Director: Steven Soderbergh
Cast: Michael Douglas, Matt Damon, Scott Bakula, Dan Aykroyd, Debbie Reynolds, Rob Lowe
Running Time: 118 mins
Release Date: June 7
The arrival of Steven Soderbergh’s Liberace biopic in these parts has been boosted by the suggestion that it is a controversial movie. Hollywood A-listers Michael Douglas and Matt Damon are cast as lovers in a film that went straight to HBO stateside because, according to Soderbergh, it was ‘too gay’. When studio executives bristled at this suggestion he backtracked somewhat, claiming ‘it’s all economics’ and that the money men were simply unwilling to take a punt on a project with a less-than-conventional storyline.
And you can see what he means—Liberace is not exactly a household name in 2013, so Behind the Candelabra was never going to attract people in their droves. As for the ‘too gay’ argument, it doesn’t really stack up—the steamy scenes are few and far between, and they’re pretty tame to boot. Strip away the controversial elements and what you’re left with is an amusing tale that looks and feels impressive but isn’t particularly affecting.
Based on real events and set in the ’70s, Behind the Candelabra stars Michael Douglas as flamboyant pianist Liberace, who has a fondness for extravagance and a secret weakness for younger men. The showman strikes up a relationship with naive country-boy Scott Thorson (Matt Damon), who is quickly spellbound by the older man’s charm and seemingly glamorous lifestyle. It is not long before Scott ups sticks to become Liberace’s chauffeur and live-in lover. But the international superstar’s controlling nature gradually wears down Scott, whose feelings of isolation nudge him towards drug dependency. Trouble in paradise ensues, and things quickly deteriorate as both men scramble for some sort of relief from their destructive relationship.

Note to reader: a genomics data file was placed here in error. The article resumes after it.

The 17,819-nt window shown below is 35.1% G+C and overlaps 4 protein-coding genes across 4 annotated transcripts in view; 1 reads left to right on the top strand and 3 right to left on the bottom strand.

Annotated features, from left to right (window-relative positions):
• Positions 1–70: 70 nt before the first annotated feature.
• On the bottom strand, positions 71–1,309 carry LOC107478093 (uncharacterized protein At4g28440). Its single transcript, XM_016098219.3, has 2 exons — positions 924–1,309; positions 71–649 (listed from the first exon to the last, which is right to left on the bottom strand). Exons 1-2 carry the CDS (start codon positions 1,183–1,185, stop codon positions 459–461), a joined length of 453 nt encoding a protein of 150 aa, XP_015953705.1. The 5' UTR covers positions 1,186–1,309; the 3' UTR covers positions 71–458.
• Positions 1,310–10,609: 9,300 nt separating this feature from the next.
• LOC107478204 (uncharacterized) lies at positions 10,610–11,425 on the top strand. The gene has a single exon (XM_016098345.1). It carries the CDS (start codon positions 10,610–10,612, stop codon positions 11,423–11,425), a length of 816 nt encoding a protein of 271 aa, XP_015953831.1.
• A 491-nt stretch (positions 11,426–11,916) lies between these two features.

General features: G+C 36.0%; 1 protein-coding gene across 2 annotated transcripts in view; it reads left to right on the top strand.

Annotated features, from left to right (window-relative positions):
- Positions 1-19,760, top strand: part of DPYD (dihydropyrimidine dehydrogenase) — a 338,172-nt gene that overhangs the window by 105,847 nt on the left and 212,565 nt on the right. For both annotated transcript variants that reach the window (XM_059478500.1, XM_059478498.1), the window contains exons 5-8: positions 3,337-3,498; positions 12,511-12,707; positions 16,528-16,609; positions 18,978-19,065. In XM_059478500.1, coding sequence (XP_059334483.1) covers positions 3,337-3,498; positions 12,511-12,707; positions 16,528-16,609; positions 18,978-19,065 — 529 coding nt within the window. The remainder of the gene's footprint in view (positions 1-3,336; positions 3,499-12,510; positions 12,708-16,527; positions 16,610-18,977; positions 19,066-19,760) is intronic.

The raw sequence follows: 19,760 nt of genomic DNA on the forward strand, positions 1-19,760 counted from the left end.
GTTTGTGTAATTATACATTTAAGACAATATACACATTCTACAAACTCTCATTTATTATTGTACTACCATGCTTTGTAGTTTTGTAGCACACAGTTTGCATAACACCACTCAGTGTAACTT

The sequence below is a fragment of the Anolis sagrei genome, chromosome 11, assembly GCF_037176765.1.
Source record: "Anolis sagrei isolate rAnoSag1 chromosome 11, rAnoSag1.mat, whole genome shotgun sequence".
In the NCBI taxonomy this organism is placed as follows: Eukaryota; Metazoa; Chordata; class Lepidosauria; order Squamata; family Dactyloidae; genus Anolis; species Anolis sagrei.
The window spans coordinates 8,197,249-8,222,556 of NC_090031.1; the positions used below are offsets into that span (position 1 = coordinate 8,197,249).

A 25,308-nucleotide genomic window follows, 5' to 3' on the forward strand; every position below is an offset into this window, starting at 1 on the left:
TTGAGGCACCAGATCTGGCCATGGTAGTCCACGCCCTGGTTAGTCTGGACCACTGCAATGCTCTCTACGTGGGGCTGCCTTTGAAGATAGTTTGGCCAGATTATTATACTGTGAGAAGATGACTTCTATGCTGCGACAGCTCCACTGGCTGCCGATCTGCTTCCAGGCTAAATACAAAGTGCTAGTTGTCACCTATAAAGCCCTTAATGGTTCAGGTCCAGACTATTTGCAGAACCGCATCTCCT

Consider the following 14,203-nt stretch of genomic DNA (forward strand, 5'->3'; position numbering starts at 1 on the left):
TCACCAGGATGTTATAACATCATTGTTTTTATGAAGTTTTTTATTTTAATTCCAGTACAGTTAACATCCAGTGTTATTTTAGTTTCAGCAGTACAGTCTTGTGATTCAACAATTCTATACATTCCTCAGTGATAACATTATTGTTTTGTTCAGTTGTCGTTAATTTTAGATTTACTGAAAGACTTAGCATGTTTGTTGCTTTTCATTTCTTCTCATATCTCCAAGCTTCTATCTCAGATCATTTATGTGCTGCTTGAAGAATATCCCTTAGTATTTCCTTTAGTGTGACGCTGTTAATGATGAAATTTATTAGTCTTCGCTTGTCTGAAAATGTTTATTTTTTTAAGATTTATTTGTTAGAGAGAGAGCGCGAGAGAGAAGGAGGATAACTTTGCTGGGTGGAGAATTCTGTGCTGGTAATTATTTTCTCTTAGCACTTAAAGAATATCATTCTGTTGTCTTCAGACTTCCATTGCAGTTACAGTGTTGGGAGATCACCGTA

Douglas puts in an excellent performance as Liberace, striking just the right note with his camp accent and mannerisms. He’s got plenty of catty one-liners too which—like a lot of the movie’s humour—will delight some viewers while washing over others. It seems strange for 42-year-old Damon to be portraying a much younger man, but clearly he put a lot of work into getting in shape physically for the role of Liberace’s ‘Blond Adonis’, and with his fresh-faced looks he manages to pull it off.
In some ways the film is reminiscent of Paul Thomas Anderson’s Boogie Nights, but it is far less in-depth as far as examining the psychology of its characters goes, and not quite as intense when things begin to unravel for the main protagonists. Often the indication of passage of time rather than depiction of shared experiences is used to bring the relationship between Liberace and Scott forward, which keeps things compact as it saves a lot of extra effort and screen minutes.
Soderbergh gets the sights, sounds, sets, costumes and pace bang on, much as you would expect. He shrewdly enlists Dan Aykroyd for a cameo role as Liberace’s manager, and Rob Lowe puts in a show-stealing performance as a drugged up plastic surgeon. All of these things make Behind the Candelabra an entertaining watch, but it falls down slightly in its handling of Liberace and Scott’s relationship. They’re served up to us as novel characters to such an extent that when things take a turn for the worse, it is difficult to take their inner emotional lives and the fate that befalls them all that seriously—a deficiency that cannot be overlooked in a movie with a relationship as its core element.